In the world of public safety, special operations teams often appear to be elite, or in some way special. The reality is that special teams are typically made up of volunteers who work hard to maintain or achieve membership. They are average men and women who took on the challenge of membership and put in the extra time and effort. Similarly, the hard work of some often makes many look good and carries the load for individuals who do not fully commit to team needs. I am sure that everyone reading this has been assigned to a team at some point in your life. On this team you had someone who did not carry his or her weight, but to accomplish a task or to get a good grade the other members drove on and got the work accomplished. Sadly, this person who goes along for the ride is often somehow found on public safety teams. He or she is there for the t-shirt and badge and just will not go away. They have no business being on the team and you cannot depend on them when times get difficult. For this reason, if you are seeking to create or bolster the membership of a public safety dive team, you must work hard to recruit the right type of people.
Recruiting is a process that can be very difficult. First, you must be fair to all potential applicants. In our modern litigious society you cannot show favoritism or treat people in different fashions based on things such as gender, ethnicity, or religious beliefs. That factor recognized, you need to decide what type of people you want on your team. Determine measurable factors that you want to see in your divers.
One measureable factor that is valuable for any dive team is fitness. Many people like to think that being physically fit means you could proudly also get a job as an underwear model. This is not at all what you should be seeking. Instead, you want divers who will not quit when they are tired. You want to know that when things get tough, they will push through and be dependable to other members. To assess this factor, you can easily establish an initial swim test (or other type of fitness test) prior to team acceptance. Similarly, you can also establish regular swim tests for active members to ensure they do not become complacent in the realm of fitness. In regard to liability, make sure that every applicant is prepared to show up with a signed medical form for your records as a prerequisite for membership. Someone may appear physically and mentally ready, but in the world of public safety, a doctor needs to make that call. You may as well make sure things are good up front in regard to medical clearance.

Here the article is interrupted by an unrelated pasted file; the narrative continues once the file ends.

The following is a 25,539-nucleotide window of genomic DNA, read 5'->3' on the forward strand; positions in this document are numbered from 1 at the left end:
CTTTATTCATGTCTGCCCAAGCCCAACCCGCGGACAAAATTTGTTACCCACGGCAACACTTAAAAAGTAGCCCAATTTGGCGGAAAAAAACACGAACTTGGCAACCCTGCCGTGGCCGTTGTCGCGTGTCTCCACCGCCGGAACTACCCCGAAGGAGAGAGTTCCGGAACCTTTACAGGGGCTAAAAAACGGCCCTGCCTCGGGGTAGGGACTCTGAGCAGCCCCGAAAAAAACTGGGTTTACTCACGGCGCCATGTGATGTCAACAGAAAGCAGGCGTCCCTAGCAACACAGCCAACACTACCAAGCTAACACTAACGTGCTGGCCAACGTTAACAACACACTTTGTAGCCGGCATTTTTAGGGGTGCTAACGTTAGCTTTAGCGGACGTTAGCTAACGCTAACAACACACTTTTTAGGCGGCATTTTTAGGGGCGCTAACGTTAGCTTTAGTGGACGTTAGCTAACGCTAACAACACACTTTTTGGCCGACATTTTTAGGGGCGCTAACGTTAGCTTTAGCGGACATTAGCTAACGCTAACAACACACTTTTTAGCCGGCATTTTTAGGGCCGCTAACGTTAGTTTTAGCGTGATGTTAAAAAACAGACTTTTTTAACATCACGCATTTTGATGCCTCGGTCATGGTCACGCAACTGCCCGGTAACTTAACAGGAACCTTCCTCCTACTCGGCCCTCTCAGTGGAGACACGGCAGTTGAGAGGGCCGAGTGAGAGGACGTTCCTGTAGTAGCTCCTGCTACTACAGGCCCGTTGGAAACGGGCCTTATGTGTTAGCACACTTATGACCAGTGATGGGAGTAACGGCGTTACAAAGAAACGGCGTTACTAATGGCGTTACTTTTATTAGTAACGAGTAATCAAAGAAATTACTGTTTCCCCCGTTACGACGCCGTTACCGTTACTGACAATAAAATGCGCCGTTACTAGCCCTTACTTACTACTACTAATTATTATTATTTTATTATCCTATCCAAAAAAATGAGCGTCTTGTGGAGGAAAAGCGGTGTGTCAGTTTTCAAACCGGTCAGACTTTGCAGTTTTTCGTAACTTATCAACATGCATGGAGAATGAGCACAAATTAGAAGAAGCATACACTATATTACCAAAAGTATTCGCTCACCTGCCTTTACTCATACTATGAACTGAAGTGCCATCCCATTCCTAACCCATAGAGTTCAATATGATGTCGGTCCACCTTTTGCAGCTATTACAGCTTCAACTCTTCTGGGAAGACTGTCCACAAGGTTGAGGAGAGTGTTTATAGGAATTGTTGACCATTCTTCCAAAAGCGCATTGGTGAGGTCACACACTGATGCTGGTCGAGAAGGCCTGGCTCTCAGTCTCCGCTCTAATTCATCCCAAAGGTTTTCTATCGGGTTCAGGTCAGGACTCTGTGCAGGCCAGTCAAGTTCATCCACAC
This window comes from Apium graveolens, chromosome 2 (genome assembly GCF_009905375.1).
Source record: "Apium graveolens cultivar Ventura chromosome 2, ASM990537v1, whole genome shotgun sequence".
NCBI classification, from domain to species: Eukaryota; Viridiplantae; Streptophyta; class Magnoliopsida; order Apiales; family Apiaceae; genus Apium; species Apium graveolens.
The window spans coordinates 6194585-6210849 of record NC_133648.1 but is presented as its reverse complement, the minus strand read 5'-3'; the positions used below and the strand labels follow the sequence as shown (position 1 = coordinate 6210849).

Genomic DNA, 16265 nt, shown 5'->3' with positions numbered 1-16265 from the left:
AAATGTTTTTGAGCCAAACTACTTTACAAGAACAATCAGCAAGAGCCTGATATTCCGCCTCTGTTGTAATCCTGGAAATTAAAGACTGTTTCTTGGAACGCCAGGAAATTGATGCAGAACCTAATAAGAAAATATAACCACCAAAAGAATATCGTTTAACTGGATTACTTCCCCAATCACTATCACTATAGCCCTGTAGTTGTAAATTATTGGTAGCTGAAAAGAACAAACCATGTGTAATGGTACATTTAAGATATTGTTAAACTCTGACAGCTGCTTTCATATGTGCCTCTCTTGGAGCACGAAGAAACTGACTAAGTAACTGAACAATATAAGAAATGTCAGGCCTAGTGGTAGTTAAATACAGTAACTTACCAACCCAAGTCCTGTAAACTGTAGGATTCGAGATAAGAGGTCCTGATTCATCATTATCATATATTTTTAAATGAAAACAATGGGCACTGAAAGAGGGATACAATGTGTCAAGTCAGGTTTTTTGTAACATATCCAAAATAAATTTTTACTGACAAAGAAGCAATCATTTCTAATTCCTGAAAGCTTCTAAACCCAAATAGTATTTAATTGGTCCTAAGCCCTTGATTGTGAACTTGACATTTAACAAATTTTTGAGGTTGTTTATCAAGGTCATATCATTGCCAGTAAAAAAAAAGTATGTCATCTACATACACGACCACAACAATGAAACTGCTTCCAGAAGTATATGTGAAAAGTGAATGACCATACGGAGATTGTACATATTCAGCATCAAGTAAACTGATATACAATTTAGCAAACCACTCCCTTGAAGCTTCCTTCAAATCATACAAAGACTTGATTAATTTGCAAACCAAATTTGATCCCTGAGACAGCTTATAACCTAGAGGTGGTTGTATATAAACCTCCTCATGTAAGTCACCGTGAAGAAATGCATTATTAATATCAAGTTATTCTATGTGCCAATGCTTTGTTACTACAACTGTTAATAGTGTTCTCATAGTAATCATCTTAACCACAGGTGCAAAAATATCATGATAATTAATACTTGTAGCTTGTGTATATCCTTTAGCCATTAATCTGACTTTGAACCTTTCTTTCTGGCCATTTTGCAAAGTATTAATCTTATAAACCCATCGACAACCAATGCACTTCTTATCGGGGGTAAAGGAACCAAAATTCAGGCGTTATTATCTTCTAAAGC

Experience and education
Second, experience may be critical. You may be seeking individuals who are already certified as recreational scuba divers to avoid initial basic training needs. You may also be seeking individuals with a certain quantity of time-based experience in public safety, or who have accomplished other training needs such as an emergency medical technician course. Again, these requirements are easy to document and proof of education can be required and presented prior to member acceptance. Determine what your needs are and search for these types of potential members.
Next you need divers who are committed to the team. Attending one meeting a year and skipping training each month helps no one and ensures that member is not prepared for operations. One thing I encourage all dive team leaders to do is to establish a requirement within a team’s standard operating procedures or guidelines that outlines commitment and attendance requirements. Prior to joining the team, new members should be required to sign a copy of these guidelines to ensure all parties can be held to an acknowledged standard. For the sake of record keeping, this process can be repeated with team members each year (or after any changes to the documentation) to refresh everyone’s minds and to maintain current documentation.
Market your team
Once you know what types of divers you need, you have to market your team for recruitment. Find places where the types of people you need work and play. If you can find groups of people who are already representing themselves as what you need, go to them first! One example may be within other special teams, or public safety groups. If people show interest, sit them down and talk about what your team does, the truth of what you need, and what is expected. Those who seem skeptical are already not what you are seeking. The people who are motivated will often be apparent or take the steps to follow up with you.
Once you have found a pool of applicants, test them. Put them all through an evaluated swim test, and if they are already divers, develop a points scale and determine how well they can perform some basic underwater skills. In certain cases, even bring in an outside instructor to evaluate new applicants in an objective manner. Make sure all applicants are treated equally, but also make sure they have what you need.
Lead by example
Lastly, always lead by example. If you want fit and hard-working divers, then show them what you want. Lead from the front and set a team standard. If they swim today, then you swim with them. If they are in a course, make sure you are sitting in the front row. Be the boss by defining what the team needs in your own actions. You may not be the best, but you will always be dependable.
Recruiting for a dive team can be difficult, and in many cases your candidate pickings may be slim, but do not just accept members to fill seats. Once they are members your quality members will be forced to carry extra weight if anyone is not committed. Find the people you need and make sure they work just as hard as you do. If you do this, your team should find success on some level.
– Thomas Powell – Owner/Instructor Trainer – Air Hogs Scuba, Garner, NC
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